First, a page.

In his book Darwin’s Dangerous Idea, the atheist and evolutionist Daniel Dennett, a professor from Tufts University, says,
We must look unflinchingly at Darwin”s idea and its consequences. For we have listened to the wrong sirens and underestimated its power and reach. Like some universal acid, it cannot be contained. It eats its way through every barrier and into the fabric of our traditional concepts of cosmology and psychology, revolutionizing our view of the world and of ourselves. (Daniel Dennett, Darwin”s Dangerous Idea: Evolution and the Meaning of Life, 1995, p. 520)
Naturally, seeking to reconcile religion and a theory opposed to religion may give rise to very damaging consequences and is a completely mistaken endeavour. Another error revealed in the article regards Darwin’s racist views. It contained this comment regarding what being a Darwinist in Patagonia means:
“To be called Darwinist here is to be called a little bit of a racist… Darwin was very hard on the locals. He called them subhuman and beasts. But that doesn’t minimize his contributions to science or the clarity of thought.”
Darwin’s racism is here portrayed as a personal matter involving only himself, and the impression is given that it had no effect on scientific conception. This is a highly deficient interpretation. In the post-Darwin period, racist ideas that had always been in circulation began to gain more ground in biology. The evolutionist professor Stephen J. Gould of Harvard University states that racist trends spread significantly among scientists in the period following Darwin:
Biological arguments for racism may have been common before 1859, but they increased by orders of magnitude following the acceptance of evolutionary theory. (Stephen Jay Gould, Ontogeny and Phylogeny, Belknap-Harvard Press, pp. 27-128)
The main objective of science is to open the way to human progress by the accumulation of knowledge. The effects of Darwinism worked in the exact opposite direction. The races that claimed superiority over others enhanced scientists to collect data indicating that other races are inferior and to develop theories suggesting that this is biologically based. With the adoption of Darwinian theory, division and enmity between races spread, and human progress and the establishment of a climate of peace, love and security was prevented. The racism and colonialism nourished by Darwinism led the world to major wars.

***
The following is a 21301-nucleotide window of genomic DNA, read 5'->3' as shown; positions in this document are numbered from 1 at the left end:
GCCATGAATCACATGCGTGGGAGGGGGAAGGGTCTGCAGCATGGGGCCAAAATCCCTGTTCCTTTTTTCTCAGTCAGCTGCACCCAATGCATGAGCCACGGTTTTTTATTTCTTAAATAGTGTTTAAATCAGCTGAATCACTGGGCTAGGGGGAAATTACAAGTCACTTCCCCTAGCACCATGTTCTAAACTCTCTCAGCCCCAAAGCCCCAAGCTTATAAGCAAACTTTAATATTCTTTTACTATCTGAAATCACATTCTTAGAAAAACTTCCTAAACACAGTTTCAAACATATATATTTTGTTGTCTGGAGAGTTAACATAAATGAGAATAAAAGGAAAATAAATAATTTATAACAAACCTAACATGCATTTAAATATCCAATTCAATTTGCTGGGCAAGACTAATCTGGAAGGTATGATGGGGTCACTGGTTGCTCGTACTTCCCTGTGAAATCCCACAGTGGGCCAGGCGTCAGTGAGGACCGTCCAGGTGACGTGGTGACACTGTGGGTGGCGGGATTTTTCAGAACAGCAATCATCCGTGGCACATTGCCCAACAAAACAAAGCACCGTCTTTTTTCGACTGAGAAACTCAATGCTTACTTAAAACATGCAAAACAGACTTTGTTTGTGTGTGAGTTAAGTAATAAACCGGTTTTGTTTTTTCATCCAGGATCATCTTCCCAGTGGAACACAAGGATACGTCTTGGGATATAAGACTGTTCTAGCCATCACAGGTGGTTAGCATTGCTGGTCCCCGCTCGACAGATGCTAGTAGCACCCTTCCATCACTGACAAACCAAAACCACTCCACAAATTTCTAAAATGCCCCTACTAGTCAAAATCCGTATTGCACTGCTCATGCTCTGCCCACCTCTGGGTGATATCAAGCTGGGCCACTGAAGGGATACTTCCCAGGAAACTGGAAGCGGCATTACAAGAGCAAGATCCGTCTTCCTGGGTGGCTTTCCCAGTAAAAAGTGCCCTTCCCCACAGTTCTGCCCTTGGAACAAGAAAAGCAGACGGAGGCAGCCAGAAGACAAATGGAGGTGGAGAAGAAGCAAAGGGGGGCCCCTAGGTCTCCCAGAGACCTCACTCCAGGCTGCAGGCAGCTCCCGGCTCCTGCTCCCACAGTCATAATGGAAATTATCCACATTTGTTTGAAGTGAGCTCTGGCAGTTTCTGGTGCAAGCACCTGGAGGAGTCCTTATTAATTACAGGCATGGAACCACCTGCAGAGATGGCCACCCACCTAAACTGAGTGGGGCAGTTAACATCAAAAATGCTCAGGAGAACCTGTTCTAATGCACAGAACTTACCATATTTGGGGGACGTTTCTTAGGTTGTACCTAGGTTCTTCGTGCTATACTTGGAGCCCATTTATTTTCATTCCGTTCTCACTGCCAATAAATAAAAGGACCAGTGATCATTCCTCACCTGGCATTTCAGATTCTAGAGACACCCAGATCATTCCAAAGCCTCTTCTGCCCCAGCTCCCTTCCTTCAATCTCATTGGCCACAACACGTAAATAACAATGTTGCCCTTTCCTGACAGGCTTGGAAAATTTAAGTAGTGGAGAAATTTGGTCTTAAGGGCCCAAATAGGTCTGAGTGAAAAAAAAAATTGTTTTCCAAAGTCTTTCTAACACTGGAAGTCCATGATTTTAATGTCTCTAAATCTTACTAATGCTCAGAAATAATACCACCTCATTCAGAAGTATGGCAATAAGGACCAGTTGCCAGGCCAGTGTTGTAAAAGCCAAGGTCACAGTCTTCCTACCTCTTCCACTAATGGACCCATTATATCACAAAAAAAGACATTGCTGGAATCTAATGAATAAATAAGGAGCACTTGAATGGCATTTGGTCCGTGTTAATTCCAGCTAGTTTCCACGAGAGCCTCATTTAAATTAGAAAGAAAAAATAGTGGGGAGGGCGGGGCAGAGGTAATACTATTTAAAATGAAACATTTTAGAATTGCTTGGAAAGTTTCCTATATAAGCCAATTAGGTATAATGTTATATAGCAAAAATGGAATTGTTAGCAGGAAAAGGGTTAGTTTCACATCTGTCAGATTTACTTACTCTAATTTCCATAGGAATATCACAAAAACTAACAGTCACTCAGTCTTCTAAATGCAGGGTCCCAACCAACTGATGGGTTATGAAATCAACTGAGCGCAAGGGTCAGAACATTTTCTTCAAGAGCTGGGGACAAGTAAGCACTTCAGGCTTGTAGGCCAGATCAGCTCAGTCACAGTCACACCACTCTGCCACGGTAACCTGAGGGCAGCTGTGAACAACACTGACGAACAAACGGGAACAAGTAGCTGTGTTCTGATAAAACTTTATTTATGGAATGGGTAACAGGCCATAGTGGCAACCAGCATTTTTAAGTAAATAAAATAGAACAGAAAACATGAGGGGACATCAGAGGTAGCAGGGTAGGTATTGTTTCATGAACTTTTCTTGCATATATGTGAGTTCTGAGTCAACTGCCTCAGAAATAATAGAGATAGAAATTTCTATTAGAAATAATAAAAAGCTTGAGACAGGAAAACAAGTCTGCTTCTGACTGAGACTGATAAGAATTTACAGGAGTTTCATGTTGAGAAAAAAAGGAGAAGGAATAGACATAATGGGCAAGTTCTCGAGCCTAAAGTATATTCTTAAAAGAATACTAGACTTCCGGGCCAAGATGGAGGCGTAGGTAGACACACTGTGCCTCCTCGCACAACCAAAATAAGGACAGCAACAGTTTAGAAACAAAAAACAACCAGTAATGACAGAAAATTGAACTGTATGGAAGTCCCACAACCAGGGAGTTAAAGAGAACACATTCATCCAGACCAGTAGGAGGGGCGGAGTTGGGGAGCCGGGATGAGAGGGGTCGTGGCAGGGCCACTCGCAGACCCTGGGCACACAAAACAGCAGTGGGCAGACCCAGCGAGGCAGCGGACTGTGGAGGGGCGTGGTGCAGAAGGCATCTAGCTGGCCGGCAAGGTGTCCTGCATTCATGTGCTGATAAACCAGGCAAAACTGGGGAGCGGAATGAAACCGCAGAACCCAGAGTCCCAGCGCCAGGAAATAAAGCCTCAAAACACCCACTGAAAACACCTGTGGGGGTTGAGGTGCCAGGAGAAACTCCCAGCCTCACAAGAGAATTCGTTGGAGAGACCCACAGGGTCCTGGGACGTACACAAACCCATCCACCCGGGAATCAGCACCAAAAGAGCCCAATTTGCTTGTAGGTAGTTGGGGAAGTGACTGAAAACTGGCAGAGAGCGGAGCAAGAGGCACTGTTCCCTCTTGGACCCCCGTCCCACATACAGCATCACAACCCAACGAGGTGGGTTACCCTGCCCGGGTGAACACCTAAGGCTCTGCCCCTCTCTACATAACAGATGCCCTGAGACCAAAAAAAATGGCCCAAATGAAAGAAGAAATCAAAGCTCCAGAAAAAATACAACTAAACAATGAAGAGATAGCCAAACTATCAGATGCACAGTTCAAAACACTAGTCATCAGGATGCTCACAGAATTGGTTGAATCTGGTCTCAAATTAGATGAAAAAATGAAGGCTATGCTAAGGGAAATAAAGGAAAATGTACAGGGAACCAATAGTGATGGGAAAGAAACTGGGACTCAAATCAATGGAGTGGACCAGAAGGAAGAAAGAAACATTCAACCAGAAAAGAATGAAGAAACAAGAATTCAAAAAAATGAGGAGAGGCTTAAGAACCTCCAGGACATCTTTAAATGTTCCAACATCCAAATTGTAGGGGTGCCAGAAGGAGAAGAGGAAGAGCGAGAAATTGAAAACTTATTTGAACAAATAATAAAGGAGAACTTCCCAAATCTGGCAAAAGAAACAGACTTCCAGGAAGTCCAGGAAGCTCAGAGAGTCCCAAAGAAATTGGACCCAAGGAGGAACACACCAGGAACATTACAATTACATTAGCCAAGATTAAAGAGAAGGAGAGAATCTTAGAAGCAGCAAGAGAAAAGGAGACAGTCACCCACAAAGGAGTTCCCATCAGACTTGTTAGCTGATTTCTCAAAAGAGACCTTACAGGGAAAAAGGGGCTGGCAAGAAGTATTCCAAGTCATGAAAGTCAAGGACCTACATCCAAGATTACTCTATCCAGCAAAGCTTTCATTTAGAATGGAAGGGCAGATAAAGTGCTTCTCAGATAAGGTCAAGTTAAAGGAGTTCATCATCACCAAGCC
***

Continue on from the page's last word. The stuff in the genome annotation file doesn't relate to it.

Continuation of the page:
Clearly, The bridge that Neil wishes to build between Darwinism and religion has no foundations. God commands proper moral values; love, solidarity and tolerance among people. Racism, on the other hand, involves hostility to certain groups of people, and even attempts to eliminate them altogether. For that reason, belief in God and Darwinism, which is a racist theory, are manifestly incompatible.
On the other hand, Neil’s evaluation regarding the clarity of Darwin’s thoughts is not at all accurate, either. In a letter to J.D. Hooker, Darwin wrote:
You ask about my book, and all that I can say is that I am ready to commit suicide; I thought it was decently written, but find so much wants rewriting… (Francis Darwin, The Life and Letters of Charles Darwin, CHARLES DARWIN TO J.D. HOOKER. Down, September 30, 1874)
Darwin’s doubts were not limited to the presentation of his theory. They actually involved the whole of that theory itself. Because Darwinism defines intelligence as a concept that evolved by chance from lower animals, and therefore as the work of chance. Darwin well realised that there were no grounds on which the veracity of this theory, the product of an intelligence of such a nature, could be defended. In a letter to W. Graham, Darwin expressed this concern thus:
But then with me the horrid doubt always arises whether the convictions of man”s mind, which has been developed from the mind of the lower animals, are of any value or at all trustworthy. (Francis Darwin, The Life and Letters of Charles Darwin, CHARLES DARWIN TO W. GRAHAM, Down, July 3rd, 1881)
As we have seen, Darwin was certain neither of the clarity of his ideas, nor of their veracity.
In brief, Darwinism is a racist and materialist theory, and cannot be defended as reconcilable with religion. Neil should take note of the points set out above, and act accordingly with the fact that Darwinism and religion are in opposition.